Catheter-directed embolization is a well-established interventional radiology technique used to treat arterial hemorrhage in a variety of areas in the body. Although embolization has been used for over 20 years to treat trauma victims with massive bleeding and to control hemorrhage after childbirth instead of emergency hysterectomy, the investigation of glue as an embolic agent is new. Embolization is particularly useful because in massive bleeding often there is so much blood coming at the surgeon that it is impossible for the surgeon to see the bleeding site from the outside in order to repair it. Since the interventional technique uses X-rays to visualize the inside of the vessel, the hemorrhage does not interfere with visualization and the interventional radiologist can pinpoint the location of the injury for embolization. In this minimally invasive treatment, a tiny nick is made in the skin and, using imaging, the interventional radiologist guides a catheter through the artery then releases clotting agents – coils or particles-- into the blood vessels. This slows the blood flow and stops the hemorrhage from the inside out. Most often coils or small particles are used as the embolic agent. These are effective in most cases, but there are times when these forms of embolization may not be technically possible. In this study, embolization with the glue, NBCA, successfully stopped arterial bleeding even when previous coil or particle embolization had failed. NBCA was useful in a large number of anatomic locations alone or in combination with other embolic agents, particularly microcoils.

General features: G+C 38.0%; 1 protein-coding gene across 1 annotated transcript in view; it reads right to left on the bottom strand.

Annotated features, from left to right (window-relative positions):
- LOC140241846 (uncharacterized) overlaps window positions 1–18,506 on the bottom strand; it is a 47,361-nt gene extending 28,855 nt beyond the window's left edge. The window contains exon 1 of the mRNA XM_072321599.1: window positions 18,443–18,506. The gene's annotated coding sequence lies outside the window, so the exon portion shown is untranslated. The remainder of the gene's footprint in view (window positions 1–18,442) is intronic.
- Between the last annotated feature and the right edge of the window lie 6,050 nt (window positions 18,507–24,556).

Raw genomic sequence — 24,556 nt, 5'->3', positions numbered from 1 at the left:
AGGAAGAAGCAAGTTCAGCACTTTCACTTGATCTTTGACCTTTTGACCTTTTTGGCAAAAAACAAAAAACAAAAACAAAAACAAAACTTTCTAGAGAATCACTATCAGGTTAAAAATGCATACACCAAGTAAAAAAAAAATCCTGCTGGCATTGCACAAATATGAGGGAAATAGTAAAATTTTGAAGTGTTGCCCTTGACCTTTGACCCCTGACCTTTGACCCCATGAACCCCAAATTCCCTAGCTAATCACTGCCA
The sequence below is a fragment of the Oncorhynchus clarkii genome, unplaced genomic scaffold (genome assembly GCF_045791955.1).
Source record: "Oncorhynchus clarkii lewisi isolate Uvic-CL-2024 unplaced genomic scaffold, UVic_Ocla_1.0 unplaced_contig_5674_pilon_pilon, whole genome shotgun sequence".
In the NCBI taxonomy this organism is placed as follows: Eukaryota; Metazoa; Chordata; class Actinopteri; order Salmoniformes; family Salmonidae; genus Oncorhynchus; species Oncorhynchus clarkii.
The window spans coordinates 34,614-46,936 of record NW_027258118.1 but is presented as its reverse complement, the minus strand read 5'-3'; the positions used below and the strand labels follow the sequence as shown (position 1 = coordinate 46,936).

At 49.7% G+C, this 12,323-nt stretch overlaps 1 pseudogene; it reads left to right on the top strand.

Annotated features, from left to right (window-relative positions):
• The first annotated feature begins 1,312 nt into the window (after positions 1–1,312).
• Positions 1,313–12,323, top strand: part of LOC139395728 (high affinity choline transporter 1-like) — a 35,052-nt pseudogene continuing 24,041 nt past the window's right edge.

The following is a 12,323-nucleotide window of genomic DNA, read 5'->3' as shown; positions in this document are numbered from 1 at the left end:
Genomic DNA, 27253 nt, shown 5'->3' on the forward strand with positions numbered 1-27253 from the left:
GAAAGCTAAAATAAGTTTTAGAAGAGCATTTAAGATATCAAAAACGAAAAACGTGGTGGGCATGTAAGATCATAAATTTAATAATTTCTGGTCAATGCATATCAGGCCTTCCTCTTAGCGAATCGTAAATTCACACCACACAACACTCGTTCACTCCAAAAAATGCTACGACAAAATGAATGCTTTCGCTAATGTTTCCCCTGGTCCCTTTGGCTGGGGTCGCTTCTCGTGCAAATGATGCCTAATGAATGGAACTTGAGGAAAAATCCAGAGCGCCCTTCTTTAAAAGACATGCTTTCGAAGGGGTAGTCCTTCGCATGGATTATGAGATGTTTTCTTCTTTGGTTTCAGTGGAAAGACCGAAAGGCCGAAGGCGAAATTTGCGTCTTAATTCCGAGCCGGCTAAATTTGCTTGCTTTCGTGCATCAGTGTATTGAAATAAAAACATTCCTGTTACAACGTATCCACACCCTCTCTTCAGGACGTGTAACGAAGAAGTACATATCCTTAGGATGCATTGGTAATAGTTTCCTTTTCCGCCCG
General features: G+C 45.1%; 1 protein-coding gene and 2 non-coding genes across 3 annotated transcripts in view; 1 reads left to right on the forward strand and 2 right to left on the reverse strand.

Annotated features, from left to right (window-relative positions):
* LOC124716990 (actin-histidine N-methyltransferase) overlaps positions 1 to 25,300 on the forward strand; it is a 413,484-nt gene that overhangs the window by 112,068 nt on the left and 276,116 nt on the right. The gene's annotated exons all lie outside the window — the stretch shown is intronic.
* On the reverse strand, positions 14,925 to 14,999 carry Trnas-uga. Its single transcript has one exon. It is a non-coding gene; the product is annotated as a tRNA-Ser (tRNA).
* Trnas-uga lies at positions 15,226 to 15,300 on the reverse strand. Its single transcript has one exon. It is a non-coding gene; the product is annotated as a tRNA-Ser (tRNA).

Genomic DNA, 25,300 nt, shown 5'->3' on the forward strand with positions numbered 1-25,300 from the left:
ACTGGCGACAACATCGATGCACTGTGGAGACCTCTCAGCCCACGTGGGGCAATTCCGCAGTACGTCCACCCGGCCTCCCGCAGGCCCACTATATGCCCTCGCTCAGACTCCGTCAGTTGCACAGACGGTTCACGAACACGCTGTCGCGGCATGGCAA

N-butyl cyanoacrylate (NBCA) is a permanent liquid embolic material and tissue adhesive that is approved by the U.S. Food and Drug Administration for use in cerebral arteriovenous malformations. This article summarizes the initial experience with NBCA glue embolization in 16 patients with acute arterial hemorrhage. NBCA embolization was successful in 75 percent of the patients and failed in 12.5 percent in this study at the Los Angeles County and University of Southern California Medical Center.
About Transcatheter Embolization, Choice of Agent, and Possible Role for NBCA
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